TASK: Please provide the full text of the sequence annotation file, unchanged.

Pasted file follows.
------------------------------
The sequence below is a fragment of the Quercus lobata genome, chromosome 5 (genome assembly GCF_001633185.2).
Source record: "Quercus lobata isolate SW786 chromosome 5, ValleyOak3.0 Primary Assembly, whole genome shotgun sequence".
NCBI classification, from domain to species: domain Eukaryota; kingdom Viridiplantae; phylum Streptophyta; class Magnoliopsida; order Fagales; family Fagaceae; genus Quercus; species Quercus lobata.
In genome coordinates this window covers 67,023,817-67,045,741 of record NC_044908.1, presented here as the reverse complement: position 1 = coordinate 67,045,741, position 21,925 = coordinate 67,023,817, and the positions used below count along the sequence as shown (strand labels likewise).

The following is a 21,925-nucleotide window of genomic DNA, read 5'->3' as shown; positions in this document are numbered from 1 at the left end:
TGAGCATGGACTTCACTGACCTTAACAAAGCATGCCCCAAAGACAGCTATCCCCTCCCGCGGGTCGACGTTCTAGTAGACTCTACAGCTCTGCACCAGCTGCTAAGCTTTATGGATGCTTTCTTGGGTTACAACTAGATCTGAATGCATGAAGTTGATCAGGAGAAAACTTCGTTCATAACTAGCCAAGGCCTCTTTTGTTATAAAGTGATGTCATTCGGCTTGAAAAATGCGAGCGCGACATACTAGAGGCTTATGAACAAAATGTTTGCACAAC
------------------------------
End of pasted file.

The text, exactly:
The sequence below is a fragment of the Quercus lobata genome, chromosome 5 (genome assembly GCF_001633185.2).
Source record: "Quercus lobata isolate SW786 chromosome 5, ValleyOak3.0 Primary Assembly, whole genome shotgun sequence".
NCBI classification, from domain to species: domain Eukaryota; kingdom Viridiplantae; phylum Streptophyta; class Magnoliopsida; order Fagales; family Fagaceae; genus Quercus; species Quercus lobata.
In genome coordinates this window covers 67,023,817-67,045,741 of record NC_044908.1, presented here as the reverse complement: position 1 = coordinate 67,045,741, position 21,925 = coordinate 67,023,817, and the positions used below count along the sequence as shown (strand labels likewise).

The following is a 21,925-nucleotide window of genomic DNA, read 5'->3' as shown; positions in this document are numbered from 1 at the left end:
TGAGCATGGACTTCACTGACCTTAACAAAGCATGCCCCAAAGACAGCTATCCCCTCCCGCGGGTCGACGTTCTAGTAGACTCTACAGCTCTGCACCAGCTGCTAAGCTTTATGGATGCTTTCTTGGGTTACAACTAGATCTGAATGCATGAAGTTGATCAGGAGAAAACTTCGTTCATAACTAGCCAAGGCCTCTTTTGTTATAAAGTGATGTCATTCGGCTTGAAAAATGCGAGCGCGACATACTAGAGGCTTATGAACAAAATGTTTGCACAAC